Imagine spending eight years after high school studying for your dream career. You apply to every medical school you can think of. If you don’t get into a cheaper state school, you apply to more expensive private medical schools. Some aspiring physicians even apply to schools in other countries. When you finally graduate you must then apply for graduate medical education (GME) training programs, which are required before you can practice medicine in all 50 states.
I calculated what my ($4,000) Costa Rican dental work in 2021 would have cost in the United States. My back of the envelope math is about $12,000. Previous trips cost about $2,000 if I recall, including the implant, oral surgery with bone graft, panoramic x-ray, deep cleaning and two crowns. Basically, what would have cost more than $18,000 in Dallas was about $6,000 in Costa Rica. The quality is great and it was one-third the price.
In 2018 the Centers for Medicare and Medicaid Services (CMS) suddenly removed Auryxia (ferric citrate) from the Medicare Part D drug formulary and began to require prior authorization for the few indications it would reimburse. CMS gave little information about the reversal but apparently made the decision because it views ferric citrate at a mineral product, like dietary supplements such as Vitamin C. Dietary supplements are not covered by Medicare except in a few cases.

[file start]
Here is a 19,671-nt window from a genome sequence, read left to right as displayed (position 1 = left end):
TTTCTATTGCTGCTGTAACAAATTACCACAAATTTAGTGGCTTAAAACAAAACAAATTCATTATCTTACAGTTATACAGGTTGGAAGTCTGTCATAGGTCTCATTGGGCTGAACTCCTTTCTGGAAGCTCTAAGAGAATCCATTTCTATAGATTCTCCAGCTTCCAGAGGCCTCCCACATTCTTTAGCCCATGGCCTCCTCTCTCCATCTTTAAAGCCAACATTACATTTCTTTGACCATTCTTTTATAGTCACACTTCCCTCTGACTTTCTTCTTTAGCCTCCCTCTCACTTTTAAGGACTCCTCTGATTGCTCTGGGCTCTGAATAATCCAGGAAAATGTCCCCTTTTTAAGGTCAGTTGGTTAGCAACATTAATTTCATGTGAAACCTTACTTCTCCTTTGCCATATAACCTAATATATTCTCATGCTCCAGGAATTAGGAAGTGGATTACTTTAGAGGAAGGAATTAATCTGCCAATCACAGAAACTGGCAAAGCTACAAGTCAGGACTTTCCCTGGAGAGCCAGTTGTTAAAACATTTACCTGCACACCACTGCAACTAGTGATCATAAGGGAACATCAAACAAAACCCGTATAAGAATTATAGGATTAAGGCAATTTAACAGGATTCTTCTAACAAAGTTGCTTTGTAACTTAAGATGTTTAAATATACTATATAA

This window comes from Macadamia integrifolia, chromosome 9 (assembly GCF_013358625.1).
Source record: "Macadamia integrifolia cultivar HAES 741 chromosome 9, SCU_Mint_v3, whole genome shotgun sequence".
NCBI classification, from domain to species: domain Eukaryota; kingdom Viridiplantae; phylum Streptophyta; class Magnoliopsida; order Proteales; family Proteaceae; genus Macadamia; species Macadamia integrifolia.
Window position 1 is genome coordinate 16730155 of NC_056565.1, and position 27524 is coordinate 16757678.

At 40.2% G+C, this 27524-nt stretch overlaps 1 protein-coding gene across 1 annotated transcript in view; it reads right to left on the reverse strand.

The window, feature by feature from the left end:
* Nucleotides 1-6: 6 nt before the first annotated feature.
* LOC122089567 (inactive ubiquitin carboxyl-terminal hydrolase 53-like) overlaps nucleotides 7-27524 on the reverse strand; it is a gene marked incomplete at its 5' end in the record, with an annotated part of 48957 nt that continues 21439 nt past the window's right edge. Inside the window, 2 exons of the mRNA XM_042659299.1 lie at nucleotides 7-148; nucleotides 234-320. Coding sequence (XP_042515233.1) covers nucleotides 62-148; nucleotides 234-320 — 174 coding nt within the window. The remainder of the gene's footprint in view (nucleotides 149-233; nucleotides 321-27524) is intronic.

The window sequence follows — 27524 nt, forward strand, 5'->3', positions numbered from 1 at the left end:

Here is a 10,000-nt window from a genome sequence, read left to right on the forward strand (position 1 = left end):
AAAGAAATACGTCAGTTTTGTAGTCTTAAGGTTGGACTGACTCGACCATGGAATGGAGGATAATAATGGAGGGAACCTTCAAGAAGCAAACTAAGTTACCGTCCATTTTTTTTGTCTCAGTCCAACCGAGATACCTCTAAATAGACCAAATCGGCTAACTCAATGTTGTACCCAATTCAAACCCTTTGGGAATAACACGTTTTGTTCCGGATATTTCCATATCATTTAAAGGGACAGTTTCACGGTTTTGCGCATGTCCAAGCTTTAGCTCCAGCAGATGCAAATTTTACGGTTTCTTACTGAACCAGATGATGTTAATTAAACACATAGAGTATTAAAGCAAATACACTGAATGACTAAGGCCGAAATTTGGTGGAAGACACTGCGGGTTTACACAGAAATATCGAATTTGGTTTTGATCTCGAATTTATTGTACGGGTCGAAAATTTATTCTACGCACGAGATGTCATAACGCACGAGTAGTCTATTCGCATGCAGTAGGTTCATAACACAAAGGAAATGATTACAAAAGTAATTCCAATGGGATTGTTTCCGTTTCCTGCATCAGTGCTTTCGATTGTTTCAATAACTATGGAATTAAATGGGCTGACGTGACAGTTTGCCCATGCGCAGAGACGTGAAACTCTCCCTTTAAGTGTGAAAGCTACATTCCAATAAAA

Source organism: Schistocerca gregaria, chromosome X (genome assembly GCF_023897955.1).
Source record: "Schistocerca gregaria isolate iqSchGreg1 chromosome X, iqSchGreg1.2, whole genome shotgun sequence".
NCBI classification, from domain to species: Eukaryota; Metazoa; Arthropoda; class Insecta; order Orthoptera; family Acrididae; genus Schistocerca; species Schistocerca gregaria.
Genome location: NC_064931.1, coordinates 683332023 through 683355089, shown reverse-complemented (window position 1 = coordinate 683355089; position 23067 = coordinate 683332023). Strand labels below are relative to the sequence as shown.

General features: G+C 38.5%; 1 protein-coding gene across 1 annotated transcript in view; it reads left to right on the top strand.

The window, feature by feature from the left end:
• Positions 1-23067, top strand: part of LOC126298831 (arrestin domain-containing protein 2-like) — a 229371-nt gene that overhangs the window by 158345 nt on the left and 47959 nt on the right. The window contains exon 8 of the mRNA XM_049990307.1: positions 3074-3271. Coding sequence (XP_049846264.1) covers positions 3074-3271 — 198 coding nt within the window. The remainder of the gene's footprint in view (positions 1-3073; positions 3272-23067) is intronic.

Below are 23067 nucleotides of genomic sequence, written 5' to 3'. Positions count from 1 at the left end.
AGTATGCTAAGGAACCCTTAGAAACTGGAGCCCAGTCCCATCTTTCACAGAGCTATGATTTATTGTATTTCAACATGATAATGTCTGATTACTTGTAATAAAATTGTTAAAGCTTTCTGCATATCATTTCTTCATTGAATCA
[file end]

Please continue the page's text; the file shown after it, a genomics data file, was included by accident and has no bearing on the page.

My dog had to go to the veterinarian on Tuesday for her annual visit. Where I live vets aren’t particularly cheap, but they have one thing us human patients do not: price transparency. Since most pet owners don’t have health insurance for their pets, they are more price sensitive. Because vets don’t have many different insurance companies to bill, prices tend to be uniform. One vet we’ve patronized even has a list of lab test prices on each exam room wall. It explains the cost of various individual tests and a package price if all were performed together. Another vet has a note on the interior door that reads, “Did you make an estimate???” When is the last time you saw a sign like that in your physician’s office? Probably never.